Four Facebook users have asked a federal appeals court to restore their privacy lawsuit accusing the company of tracking them throughout the web via the "Like" button.
"The legal principles involved in this case are straight-forward," counsel for the users argues in papers filed Monday with the 9th Circuit Court of Appeals. "Facebook was caught tracking its subscribers’ most intimate web-browsing (and linking the tracking to actual user identity) despite public assurances that users could avoid the tracking by logging out."
The lawsuit came soon after Australian developer Nic Cubrilovic reported that Facebook was able to identify users whenever they visited sites with the "like" button. At the time, Facebook said that a "bug" allowed the company to receive data about logged-out users. The company also promised to fix the bug, and said it never retained data that tied users' IDs to the sites they visited. (Facebook's practices subsequently changed. Currently, the company intentionally collects some information from logged-out users.)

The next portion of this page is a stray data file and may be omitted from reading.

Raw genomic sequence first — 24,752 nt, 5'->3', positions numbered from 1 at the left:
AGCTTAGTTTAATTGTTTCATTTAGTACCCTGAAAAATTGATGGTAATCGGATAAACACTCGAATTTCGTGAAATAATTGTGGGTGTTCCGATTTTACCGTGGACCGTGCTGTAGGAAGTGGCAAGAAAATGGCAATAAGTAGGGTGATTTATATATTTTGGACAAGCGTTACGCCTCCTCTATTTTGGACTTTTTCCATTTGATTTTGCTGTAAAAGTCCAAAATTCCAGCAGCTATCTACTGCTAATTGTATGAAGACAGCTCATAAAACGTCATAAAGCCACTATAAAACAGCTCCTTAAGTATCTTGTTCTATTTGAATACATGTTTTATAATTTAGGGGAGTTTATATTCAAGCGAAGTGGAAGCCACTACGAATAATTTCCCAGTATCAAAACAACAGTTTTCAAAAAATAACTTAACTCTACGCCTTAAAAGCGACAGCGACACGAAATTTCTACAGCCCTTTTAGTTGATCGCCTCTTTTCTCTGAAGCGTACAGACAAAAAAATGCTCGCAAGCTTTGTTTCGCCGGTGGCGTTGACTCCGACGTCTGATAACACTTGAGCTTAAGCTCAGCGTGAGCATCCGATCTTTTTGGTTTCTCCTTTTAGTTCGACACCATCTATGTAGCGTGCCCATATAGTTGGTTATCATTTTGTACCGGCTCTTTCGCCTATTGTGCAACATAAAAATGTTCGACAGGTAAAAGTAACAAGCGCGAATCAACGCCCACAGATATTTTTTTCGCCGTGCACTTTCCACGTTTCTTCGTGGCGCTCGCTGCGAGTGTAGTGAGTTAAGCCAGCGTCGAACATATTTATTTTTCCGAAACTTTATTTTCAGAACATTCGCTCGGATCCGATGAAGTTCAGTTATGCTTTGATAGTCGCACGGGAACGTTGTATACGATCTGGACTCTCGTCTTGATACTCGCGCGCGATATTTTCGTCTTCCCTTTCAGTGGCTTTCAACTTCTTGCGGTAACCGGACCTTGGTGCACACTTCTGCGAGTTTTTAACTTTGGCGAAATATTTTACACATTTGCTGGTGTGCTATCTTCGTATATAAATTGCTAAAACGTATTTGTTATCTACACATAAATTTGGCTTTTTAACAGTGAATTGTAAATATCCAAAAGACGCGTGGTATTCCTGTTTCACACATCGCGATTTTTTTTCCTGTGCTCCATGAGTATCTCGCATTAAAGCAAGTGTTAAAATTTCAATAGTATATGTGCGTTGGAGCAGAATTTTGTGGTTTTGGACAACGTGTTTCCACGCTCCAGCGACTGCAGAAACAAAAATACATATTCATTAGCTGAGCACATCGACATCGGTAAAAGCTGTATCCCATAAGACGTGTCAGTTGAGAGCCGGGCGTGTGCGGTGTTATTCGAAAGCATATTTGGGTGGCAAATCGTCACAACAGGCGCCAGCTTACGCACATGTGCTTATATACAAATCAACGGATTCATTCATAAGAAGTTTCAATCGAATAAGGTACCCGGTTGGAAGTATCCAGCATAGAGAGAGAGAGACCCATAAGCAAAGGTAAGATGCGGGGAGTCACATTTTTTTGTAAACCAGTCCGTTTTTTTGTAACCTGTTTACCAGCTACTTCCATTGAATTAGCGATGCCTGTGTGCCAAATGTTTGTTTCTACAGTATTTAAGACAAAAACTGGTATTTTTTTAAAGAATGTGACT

U.S. District Court Judge Edward Davila in San Jose, Calif. dismissed the lawsuit last year. He said in the ruling that Facebook didn't violate the federal wiretap law because it didn't "intercept" communications on sites with a "like" button. That law prohibits companies from intercepting electronic transmissions without the consent of at least one party.
He also ruled in November that the users couldn't proceed with claims that Facebook violated its own policies, or that it violated a California privacy law. Davila also said in his ruling that the users hadn't shown that they suffered an economic injury as a result of the alleged privacy violations.
The users are now asking the 9th Circuit to reverse Davila's ruling and reinstate the case.
Among other arguments, they say that the "misappropriation of economically valuable personal data" is the type of economic harm that warrants a lawsuit.
They also say they should have been able to proceed with claims that Facebook's alleged tracking is the type of activity that violates California's privacy laws.
"Non-consensual secret tracking of web browsing history, when linked to user identity, is 'highly offensive,'" they argue.
The social networking service is also facing another privacy battle in the 9th Circuit Court of Appeals. That matter stems from allegations that Facebook tracked users at health sites -- including ones operated by the American Cancer Society, Melanoma Research Foundation and University of Texas MD Anderson Cancer Center -- via the "Like" widget.